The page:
How to Downsize and Declutter


These past two years I've been wavering back and forth between continuing to rent versus buying a house. Since moving is something I dread, I started packing up my belongings months ago in anticipation of moving, and storing the boxes in one of my unused bedrooms. Many items have been packed away for over six months, leading me to think about downsizing and decluttering. For instance, do I really need that bread maker that's been packed for so long? When was the last time I used it? How many other items have I stored and haven't used in years?

I'm not only unsure of what I've packed, but I'm storing them in an unused bedroom! Does this mean I don't really need a 3-bedroom home? I know I'm not the only person to store items away for months or years; the Stor-It and Public Storage facilities a few blocks from my house confirm that others have this same problem.

My own packing behavior has lead me to think about downsizing and decluttering. So, I've devised a simple timeline for sorting and decluttering painlessly with a three-phase strategy: 3-month plan, 6-month plan, and the year-or-more plan. (See also: 25 Easy Organizing Changes You Can Make Today)

3-Month Plan

Items that have been packed for three months or less are items I will keep. Obviously, these items are the most recently packed and are freshly imprinted in my brain. Many of these items include paintings that I intend to hang in my new place, linens that I will continue to use, and knick-knacks and keepsakes that I will cherish forever.

  • Keep It: Valuables and family heirlooms, pictures and paintings that are timeless, items that were used frequently and are intended to be used again in the same frequency.

This short-term plan is geared more towards individuals planning on moving within a few months, as in my case. However, if these items become stored for longer than planned, then it's time to reevaluate and move to the next phase.

6-Month Plan

Six months ago, I became serious about moving and started packing items I hadn't used in a while with the idea that I would eventually use them again. Now that these items have been out of sight for six months or longer, I'm beginning to think that I really don't need them.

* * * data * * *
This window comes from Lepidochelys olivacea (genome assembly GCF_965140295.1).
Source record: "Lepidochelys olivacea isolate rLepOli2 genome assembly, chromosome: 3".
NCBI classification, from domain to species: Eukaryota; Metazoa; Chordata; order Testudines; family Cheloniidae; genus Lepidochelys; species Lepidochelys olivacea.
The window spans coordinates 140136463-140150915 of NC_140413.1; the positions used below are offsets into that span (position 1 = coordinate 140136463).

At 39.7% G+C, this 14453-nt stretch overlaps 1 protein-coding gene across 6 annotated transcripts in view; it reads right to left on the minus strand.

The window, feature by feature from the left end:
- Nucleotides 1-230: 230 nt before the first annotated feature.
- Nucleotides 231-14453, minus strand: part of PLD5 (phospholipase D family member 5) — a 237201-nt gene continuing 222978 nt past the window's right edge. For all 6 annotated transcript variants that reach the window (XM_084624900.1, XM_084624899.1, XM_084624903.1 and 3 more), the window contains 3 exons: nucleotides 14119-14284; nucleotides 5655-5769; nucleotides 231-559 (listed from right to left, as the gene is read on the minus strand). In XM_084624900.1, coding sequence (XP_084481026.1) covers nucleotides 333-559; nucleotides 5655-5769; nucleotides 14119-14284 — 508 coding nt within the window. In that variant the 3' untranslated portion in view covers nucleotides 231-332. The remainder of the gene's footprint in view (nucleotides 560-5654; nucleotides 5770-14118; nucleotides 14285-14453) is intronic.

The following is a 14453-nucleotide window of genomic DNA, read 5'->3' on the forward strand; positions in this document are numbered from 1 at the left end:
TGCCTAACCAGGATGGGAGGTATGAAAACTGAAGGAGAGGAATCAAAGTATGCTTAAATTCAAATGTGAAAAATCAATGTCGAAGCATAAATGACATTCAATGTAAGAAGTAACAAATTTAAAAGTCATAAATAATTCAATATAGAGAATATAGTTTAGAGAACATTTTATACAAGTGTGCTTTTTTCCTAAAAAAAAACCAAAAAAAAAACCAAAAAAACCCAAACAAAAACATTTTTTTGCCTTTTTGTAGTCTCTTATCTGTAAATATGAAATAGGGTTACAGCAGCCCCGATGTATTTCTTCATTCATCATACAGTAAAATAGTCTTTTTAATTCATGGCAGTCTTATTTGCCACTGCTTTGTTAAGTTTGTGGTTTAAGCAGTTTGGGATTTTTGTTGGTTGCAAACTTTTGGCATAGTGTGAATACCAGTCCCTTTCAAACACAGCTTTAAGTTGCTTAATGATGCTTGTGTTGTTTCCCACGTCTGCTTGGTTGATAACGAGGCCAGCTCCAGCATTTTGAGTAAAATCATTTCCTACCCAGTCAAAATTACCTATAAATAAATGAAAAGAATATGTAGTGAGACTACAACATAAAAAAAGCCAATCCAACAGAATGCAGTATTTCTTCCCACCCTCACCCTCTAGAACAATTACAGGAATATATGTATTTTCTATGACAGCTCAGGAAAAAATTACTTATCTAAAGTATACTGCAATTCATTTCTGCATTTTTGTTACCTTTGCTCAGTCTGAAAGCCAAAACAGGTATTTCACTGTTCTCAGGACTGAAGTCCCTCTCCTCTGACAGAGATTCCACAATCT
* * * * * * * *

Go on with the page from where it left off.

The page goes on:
• Reevaluate It: Knick-knacks that have little sentimental value, kitchen items and small appliances that haven't been used in a while or were used infrequently to begin with, extra linens and blankets that were rarely used.

I'm realizing that many of the items I first packed were items I could live without, such as that bread maker and blender that were only used a handful of times. These items need to be scrutinized; I can obviously live without them.

Year-or-More Plan

I have a few large Rubbermaid bins in the garage that have been sitting untouched for five years. What's in them? I'm not really sure anymore. Thankfully, I have the space to store these items, as I don't think I'd still have them if I had to pay for storage.

  • Sell It / Chuck It: Many times, boxes that have been stored for a year or more are filled with unknown and forgotten items. I'm pretty sure that some of the items in my large bins include old lighting fixtures and dishes that haven't seen the light of day for half a decade. It's time to lighten the load by going through these bins and selling, recycling, or repurposing these old items.

Storage facilities have been known to sell occupied units that have fallen delinquent in payment. Think about how the owner could have benefited had they just sold the items they weren't using?